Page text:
Spanish Man Miraculously Cured by John Paul II's Hat

Share Article

Spain's bureaucratic health care system almost killed Madrid resident Carlos Vazquez. But John Paul II's white papal cap cured him of Crohn’s disease, relates book "Living Miracles: The Spiritual Sons of John Paul the Great."

John Paul II wore a white skull cap, also called a zucchetto or pileolus

Spain’s bureaucratic health care system almost killed Madrid resident Carlos Vasquez, but John Paul II’s white papal cap miraculously cured him.

Spain’s bureaucratic health care system almost killed Madrid resident Carlos Vazquez, a Crohn’s disease sufferer. But contact with John Paul II’s white papal cap miraculously cured him in 2006, author Randall Meissen relates in “Living Miracles: The Spiritual Sons of John Paul the Great” (Mission Network: Alpharetta, GA, 2011). John Paul will be beatified on May 1 due to a French nun's cure from Parkinson's, but a second miracle is needed before declaring him a saint.

Carlos Vazquez experienced constant pain and severe weight loss during his struggle with Crohn’s disease, a supposedly incurable autoimmune disorder causing inflammation of the digestive tract. By September of 2006, after dropping to eighty-four pounds, his situation was life threatening. Nonetheless, Vazquez was repeatedly turned away by Spain’s public health system due to bureaucratic technicalities.

A friend of Carlos Vazquez's family lent him a relic of John Paul II, one of the pope's white papal skull caps, and suggested he pray to the pope for a miracle. The cap, properly called a zucchetto, was placed in the Vazquez living room; thereafter, Vazquez and wife prayed daily for aid from the deceased pope.

On the night of November 14, 2006, Vazquez went to bed, suffering from his usual abdominal pain and unable to eat solid food. That night, he dreamt about John Paul II, and the next morning awoke, free of pain and with restored energy.

Stunned by the change, Vazquez called his doctor, who insisted that a cure was impossible and that he should not risk eating solid food. Vazquez ignored that advice and went out to eat in celebration on the evening of Nov. 15. As he downed a steak dinner, an espresso, and a few shots of liquor, his relatives started shouting, “It’s a miracle. It’s a miracle.”

Today, Carlos Vazquez continues in good health and devotes his time to "Misioneros urbanos" (Spanish for urban missionaries), a Madrid based charity providing rehabilitation and job training for inner city homeless.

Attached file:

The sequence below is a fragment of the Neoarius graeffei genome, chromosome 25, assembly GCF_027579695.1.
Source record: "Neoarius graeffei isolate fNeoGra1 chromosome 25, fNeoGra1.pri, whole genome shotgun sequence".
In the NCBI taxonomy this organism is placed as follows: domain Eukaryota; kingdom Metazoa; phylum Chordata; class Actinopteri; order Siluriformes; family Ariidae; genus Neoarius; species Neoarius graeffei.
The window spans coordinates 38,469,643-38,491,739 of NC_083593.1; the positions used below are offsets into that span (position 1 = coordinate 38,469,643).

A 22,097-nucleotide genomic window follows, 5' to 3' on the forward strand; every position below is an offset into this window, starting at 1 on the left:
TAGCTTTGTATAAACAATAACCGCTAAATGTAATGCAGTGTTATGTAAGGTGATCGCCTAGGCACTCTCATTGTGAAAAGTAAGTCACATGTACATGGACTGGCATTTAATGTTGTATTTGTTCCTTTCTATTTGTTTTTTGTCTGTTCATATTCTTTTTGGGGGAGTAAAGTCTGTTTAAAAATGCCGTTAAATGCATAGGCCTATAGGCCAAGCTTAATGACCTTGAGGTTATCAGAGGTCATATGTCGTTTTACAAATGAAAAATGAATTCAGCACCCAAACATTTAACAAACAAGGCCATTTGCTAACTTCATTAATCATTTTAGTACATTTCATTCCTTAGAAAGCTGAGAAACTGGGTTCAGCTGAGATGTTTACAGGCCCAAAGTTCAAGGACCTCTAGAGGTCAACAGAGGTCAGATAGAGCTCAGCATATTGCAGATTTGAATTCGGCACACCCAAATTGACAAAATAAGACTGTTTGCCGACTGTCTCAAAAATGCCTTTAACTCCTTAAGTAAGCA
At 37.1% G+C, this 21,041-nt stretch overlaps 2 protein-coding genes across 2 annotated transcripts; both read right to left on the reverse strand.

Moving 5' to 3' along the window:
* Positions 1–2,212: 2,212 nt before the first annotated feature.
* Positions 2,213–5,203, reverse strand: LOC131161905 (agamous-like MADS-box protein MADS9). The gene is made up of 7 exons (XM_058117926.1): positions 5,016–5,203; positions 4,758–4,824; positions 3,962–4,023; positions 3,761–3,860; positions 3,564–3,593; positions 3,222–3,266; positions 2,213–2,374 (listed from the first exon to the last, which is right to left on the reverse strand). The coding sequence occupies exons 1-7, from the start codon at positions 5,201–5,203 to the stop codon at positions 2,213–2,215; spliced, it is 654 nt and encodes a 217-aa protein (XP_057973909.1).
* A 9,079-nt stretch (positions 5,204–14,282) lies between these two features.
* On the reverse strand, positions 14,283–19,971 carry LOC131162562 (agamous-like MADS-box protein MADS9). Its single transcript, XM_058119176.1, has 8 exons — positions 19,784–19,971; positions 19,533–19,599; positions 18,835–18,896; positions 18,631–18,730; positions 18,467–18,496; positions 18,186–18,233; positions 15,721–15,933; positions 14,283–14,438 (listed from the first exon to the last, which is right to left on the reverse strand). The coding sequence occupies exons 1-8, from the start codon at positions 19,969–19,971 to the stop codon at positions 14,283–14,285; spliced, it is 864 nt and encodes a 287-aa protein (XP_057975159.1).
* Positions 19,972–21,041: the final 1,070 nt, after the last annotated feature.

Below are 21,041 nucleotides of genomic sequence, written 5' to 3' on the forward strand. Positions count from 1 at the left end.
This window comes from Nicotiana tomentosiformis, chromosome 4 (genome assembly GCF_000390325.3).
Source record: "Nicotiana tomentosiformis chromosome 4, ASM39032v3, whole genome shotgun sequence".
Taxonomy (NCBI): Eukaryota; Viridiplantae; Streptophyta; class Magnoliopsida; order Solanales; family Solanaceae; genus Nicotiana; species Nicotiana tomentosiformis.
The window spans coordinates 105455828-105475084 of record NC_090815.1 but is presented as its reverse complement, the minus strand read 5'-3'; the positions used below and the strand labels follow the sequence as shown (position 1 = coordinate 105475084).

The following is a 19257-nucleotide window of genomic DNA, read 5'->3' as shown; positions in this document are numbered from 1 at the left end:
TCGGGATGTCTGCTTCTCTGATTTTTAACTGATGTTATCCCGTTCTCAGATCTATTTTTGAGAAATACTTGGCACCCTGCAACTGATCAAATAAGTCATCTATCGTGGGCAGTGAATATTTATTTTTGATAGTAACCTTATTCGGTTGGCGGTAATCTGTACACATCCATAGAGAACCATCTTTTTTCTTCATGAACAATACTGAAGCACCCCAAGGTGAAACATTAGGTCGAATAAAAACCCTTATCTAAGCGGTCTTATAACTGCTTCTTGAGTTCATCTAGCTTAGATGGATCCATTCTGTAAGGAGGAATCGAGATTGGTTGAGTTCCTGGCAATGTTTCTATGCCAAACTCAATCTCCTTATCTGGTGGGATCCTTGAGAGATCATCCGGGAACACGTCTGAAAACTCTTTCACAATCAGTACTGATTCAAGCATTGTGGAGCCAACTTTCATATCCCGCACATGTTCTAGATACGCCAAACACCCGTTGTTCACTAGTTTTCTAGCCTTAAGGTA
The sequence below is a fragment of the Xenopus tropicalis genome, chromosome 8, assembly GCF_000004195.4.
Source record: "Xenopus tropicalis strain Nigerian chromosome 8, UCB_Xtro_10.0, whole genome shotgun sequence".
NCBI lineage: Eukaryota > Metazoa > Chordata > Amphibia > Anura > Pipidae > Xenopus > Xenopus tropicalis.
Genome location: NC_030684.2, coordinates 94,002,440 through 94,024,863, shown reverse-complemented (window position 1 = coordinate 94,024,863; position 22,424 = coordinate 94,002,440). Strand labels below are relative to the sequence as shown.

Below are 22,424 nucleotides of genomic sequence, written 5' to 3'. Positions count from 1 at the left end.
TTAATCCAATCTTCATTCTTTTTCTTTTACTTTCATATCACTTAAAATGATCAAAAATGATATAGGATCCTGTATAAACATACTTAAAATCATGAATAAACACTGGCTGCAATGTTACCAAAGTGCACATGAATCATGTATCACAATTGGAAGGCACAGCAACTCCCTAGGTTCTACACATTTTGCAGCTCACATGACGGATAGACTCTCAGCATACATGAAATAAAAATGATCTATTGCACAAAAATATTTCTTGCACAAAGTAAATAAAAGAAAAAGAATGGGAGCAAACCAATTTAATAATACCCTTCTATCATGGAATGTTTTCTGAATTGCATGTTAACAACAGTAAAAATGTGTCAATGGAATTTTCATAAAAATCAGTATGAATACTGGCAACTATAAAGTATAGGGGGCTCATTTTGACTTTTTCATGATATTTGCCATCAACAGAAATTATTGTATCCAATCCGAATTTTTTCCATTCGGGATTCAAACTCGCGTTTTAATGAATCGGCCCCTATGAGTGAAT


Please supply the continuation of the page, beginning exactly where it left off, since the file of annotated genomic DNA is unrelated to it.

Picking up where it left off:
“I don’t know if this type of healing will receive official recognition,” says book author Randall Meissen, “but it can’t hurt to praise God in face of such a cure.”

Some Christian groups frown on the practice of keeping relics, but for Catholics, objects that came in contact with a saint or blessed (like John Paul’s hat) are considered second class relics. First class relics are limited to the actual remains of a saint or blessed, commonly fragments of bones.

Controversy and charges of sacrilege have erupted in the past when relics have surfaced on Ebay or in public auctions. The sale of relics is strictly forbidden by Catholic Canon Law (canon n. 1190).

“Sure, there can be misuses of relics,” says Meissen, “but the use of relics has a basis in the Bible. Christians who scoff at relics turn a blind eye to passages of scripture.” According to the Bible, a dead man came to life after touching the bones of the prophet Elisha (2 Kings 13:20-21), Christ’s cloak once occasioned a cure (Matt. 9:20-22), as did St. Peter’s shadow (Acts of the Apostles 5:15-16) and cloths that touched St. Paul (Acts of the Apostles 19:11-12).

As for John Paul II’s papal hats, they are not in short supply. He commonly gave them away as gifts. The Shrine of Our Lady of Czestochowa in Doylestown, PA, has one on display, as does Father Gary Dailey, pastor at University of Massachusetts Catholic Newman Center in Amherst.

“Together with my chalice, it is my prized possession,” says Father Dailey. “I was convinced back in 1987 when I met him that this man was going to be a saint; I knew I had just touched a saint.”

About the book:
Living Miracles: The Spiritual Sons of John Paul the Great is available on

Author Randall J. Meissen, LC, former professor at Legion of Christ College in Cheshire, Connecticut, currently works in youth ministry in Valencia, Spain. He podcasts on John Paul 2 at and can be contacted at rmeissen(at)johnpaulmoments(dot)com.

# # #

Share article on social media or email:

View article via:

Pdf Print

Contact Author

Randall Meissen
Visit website